Monetarism II: Monetarism, Keynes and the ‘Keynesians’

  • Gordon A. Fletcher


Though the real challenge to Keynes lay in the ‘invisible’ elements of Friedman’s counter-revolution, the subsequent monetarist-Keynesian’ debate has been conducted entirely in terms of the ‘visible’ elements, which are alternative formulations of empirical relationships that have their counterpart in the ‘Keynesian’ model.


Interest Rate Monetary Policy Budget Deficit Money Stock Nominal Income 
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Notes and References

  1. 5.
    M. Friedman, The Counter Revolution in Monetary Theory (London: IEA, 1970) p. 24.Google Scholar
  2. 6.
    ‘Since we regarded prices as flexible, though not “perfectly” flexible, it was natural for us to interpret the transmission mechanism in terms of relative price adjustments over a broad area rather than in terms of narrowly defined interest rates’. M. Friedman, A Theoretical Framework for Monetary Analysis, Occasional Paper 112 (New York: NBER, 1971) pp. 27–9.Google Scholar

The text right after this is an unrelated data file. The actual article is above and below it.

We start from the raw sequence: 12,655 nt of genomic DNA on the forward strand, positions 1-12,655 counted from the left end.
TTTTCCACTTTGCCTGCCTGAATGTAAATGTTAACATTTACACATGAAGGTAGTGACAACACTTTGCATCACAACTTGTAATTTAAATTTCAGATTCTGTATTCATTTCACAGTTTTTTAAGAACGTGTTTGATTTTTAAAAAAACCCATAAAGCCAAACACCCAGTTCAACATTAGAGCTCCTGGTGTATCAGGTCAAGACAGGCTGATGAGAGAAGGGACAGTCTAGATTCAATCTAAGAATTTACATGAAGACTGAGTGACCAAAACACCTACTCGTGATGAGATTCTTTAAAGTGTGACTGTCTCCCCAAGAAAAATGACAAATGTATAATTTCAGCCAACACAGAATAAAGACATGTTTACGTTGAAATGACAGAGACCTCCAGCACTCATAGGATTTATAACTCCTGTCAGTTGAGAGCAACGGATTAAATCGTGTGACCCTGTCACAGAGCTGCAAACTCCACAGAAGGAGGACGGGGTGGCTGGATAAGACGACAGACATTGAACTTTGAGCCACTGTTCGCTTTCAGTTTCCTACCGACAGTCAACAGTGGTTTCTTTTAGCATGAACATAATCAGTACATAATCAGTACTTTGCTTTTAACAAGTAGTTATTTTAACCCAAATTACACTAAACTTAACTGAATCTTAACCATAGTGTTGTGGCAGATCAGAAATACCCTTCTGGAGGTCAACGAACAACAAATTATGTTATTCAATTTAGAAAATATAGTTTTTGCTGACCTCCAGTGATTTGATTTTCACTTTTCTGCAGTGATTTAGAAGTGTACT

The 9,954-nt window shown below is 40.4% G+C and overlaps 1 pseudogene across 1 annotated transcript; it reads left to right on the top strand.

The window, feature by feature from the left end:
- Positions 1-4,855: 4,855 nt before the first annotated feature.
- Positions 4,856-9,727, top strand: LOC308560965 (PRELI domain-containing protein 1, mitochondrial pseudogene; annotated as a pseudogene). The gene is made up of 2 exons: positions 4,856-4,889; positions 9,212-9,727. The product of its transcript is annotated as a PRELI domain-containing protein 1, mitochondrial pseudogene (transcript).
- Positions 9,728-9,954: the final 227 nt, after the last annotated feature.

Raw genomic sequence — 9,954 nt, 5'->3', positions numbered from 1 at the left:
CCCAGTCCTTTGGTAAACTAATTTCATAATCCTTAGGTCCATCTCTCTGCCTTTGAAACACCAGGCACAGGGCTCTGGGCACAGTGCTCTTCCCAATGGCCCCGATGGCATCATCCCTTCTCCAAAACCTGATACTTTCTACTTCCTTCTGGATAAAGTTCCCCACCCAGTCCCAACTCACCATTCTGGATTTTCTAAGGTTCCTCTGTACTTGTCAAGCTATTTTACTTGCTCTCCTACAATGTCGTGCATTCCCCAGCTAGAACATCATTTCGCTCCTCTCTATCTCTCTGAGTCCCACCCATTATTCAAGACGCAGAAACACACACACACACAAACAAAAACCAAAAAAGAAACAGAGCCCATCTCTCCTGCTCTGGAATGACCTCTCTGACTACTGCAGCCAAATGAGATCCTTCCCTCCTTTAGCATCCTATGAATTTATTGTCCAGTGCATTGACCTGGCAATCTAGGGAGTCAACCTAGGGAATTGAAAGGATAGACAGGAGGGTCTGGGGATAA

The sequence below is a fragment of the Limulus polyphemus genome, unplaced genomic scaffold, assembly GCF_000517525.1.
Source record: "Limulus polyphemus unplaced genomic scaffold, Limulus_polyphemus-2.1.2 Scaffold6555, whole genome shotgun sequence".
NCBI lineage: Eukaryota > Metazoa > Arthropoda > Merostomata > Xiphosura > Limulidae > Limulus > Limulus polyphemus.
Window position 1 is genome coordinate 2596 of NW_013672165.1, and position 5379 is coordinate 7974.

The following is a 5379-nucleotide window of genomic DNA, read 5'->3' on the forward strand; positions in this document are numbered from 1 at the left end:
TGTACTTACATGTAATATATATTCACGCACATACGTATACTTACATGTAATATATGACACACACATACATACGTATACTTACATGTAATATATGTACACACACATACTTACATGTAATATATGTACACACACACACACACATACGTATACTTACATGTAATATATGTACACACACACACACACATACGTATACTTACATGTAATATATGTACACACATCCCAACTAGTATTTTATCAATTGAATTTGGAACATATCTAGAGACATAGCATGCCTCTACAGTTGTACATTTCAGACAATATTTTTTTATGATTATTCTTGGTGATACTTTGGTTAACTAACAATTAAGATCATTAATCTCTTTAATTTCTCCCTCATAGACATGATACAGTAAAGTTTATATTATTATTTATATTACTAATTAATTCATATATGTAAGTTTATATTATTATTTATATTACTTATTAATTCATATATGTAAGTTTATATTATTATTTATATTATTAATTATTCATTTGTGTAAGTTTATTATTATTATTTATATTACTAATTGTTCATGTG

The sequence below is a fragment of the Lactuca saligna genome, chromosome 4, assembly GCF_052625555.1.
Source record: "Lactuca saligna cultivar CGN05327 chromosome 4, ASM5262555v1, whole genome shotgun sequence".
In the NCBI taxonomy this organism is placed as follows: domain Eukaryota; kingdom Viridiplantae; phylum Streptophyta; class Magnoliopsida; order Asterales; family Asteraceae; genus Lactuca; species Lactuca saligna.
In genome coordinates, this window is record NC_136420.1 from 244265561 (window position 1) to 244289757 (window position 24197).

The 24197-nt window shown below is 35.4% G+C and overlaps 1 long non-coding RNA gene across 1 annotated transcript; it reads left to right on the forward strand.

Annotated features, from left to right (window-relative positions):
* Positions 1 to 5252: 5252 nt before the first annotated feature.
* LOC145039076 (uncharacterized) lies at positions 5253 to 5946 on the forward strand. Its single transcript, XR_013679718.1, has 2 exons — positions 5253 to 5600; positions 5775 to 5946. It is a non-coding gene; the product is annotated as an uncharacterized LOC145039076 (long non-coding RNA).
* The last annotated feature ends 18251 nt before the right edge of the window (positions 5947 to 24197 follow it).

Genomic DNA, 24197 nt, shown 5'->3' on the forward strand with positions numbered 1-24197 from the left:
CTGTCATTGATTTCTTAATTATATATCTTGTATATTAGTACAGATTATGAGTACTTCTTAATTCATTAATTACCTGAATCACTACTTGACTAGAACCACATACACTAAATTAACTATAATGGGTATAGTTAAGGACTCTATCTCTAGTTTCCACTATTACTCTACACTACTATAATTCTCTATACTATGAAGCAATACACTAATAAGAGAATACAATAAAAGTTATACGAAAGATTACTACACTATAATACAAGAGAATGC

3. 15.
    A Friedman, ‘Comments on The Critics’, p. 944. The reference is to J. M. Keynes, A Tract on Monetary Reform (London: Macmillan, 1923) p. 51.Google Scholar
  4. 22.
    N. Kaldor, The Scourge of Monetarism (Oxford: Oxford University Press, 1982). See the penetrating review by R. L. Harrington: ‘Monetar-isms’: Real and Imaginary — A Review Article’, Manchester School (March 1983) pp. 63–71.Google Scholar

Copyright information

© Gordon A. Fletcher 1987

Authors and Affiliations

  • Gordon A. Fletcher
    • 1
  1. 1.The University of LiverpoolUK

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